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    Quote Originally Posted by thelma View Post
    If you do what is 'expected' of you: sum up all your W2-G amounts and enter that as Gambling Income, and then claim that same amount as Gambling Losses, there is a slim to near-none chance they'll hassle you.
    If they were to question your return, you would have to give them what is 'required' which is not the same as what is 'expected'. See the problem?

    And if that were to happen -the questioning of your return- in a year when you chose to use "travel benefits" and you are not a Professional Gambler, you'll get a bill.
    "Travel benefits" are not allowed for personal deductions, only for business expenses and unless you can prove to IRS that you engage in gambling as a trade or business, you are not allowed expenses incurred in trade or business. I understand why this is confusing -the IRS and the Code make it so complicated, most people hire accountants or tax attorneys -or use software. But if you follow the steps from bottom up RE the Code, then you get to where the light goes on and you understand what you can and can't do.

    But again: being designated a Professional Gambler is VERY difficult and only folks like Phil Ivey et al meet the test.
    By the way, the reason why I get a CP Notice every year is because I do what is 'required' when I calculate my gambling income and my gambling losses for the year and this is different than what the IRS cross-checking software 'expects' to see. I calculate my gains and losses to gambling income in the way I am required to -and that's exactly what I must do in order to prove my income and my losses. @Casualplayer knows this is true and because she's not confident she can produce a log -and doesn't want to go through the hassle of keeping logs and records, nor wants the anxiety she knows she'll personally experience if questioned by IRS - she opts to take the tax hit. There is nothing wrong with that. She has valid personal reasons (stated) why she concedes that money to the IRS. I get that. I'm just different.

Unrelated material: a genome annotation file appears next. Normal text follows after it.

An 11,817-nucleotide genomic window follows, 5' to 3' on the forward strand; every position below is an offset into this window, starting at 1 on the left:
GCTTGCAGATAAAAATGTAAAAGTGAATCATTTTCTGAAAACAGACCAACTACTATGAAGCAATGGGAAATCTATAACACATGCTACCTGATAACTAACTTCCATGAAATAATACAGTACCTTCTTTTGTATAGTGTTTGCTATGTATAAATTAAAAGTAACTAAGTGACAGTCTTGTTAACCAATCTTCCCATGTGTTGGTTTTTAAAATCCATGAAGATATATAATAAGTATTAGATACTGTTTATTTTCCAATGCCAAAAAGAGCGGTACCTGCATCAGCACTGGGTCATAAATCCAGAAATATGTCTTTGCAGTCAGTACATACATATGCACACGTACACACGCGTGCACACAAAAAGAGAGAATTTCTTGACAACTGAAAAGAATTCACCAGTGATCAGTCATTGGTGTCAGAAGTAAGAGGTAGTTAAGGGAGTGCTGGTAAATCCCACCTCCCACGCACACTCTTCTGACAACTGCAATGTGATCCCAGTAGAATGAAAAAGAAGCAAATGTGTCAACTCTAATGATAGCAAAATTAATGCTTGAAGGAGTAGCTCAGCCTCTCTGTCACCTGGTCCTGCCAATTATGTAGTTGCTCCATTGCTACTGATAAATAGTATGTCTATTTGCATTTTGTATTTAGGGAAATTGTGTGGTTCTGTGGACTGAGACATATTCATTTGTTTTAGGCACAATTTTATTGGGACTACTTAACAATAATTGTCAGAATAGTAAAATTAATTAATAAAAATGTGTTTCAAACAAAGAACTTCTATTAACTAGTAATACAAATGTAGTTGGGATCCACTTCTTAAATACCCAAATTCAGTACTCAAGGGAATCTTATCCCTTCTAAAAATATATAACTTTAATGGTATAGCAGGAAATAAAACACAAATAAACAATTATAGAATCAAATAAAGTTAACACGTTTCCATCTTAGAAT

6. #56
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    I've using Turbo Tax for several years and have been "obediently" entering each W2-G line by line...very time consuming. I have LOTS of W2-Gs for 2018 with NO tax withheld. In the past the aggregate W2-G total wound up on line 21 of form 1040, now it is line 21 of Schedule 1. Since I efile I don't believe the individual W2-Gs (at my end) get transmitted to the IRS--just the total.(?)
    I spoke with a TT "Tax Person" who had some vague idea of how to proceed, the suggestion was create ONE single W2-G and enter the aggregae total. Is just going to line 21 a better option?

  7. #57
    Senior Member thelma's Avatar
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    Quote Originally Posted by nrr View Post
    I've using Turbo Tax for several years and have been "obediently" entering each W2-G line by line...very time consuming. I have LOTS of W2-Gs for 2018 with NO tax withheld. In the past the aggregate W2-G total wound up on line 21 of form 1040, now it is line 21 of Schedule 1. Since I efile I don't believe the individual W2-Gs (at my end) get transmitted to the IRS--just the total.(?)
    I spoke with a TT "Tax Person" who had some vague idea of how to proceed, the suggestion was create ONE single W2-G and enter the aggregae total. Is just going to line 21 a better option?
    Since there was no tax withheld, then no need for each one, just the aggregate which yes, will be entered at line 21. IRS only requires copies of W2-Gs if tax was withheld. In your case, give the aggregate.
    The only thing the IRS computer is cross checking for is the aggregate.

    The software doesn't 'think', it just does what it's programmed to do. If tax was withheld and W2-G info is given, the program will create and send them with the return AND will grab the WH amount(s) and sum that with other 'taxes paid' to calculate totals. That's why software divides up into by W2-G and Misc income (Misc also meaning any other gambling income gained outside a W2-G, like a session where you won $900 through the session).
    Last edited by thelma; 02-13-2019 at 02:02 AM.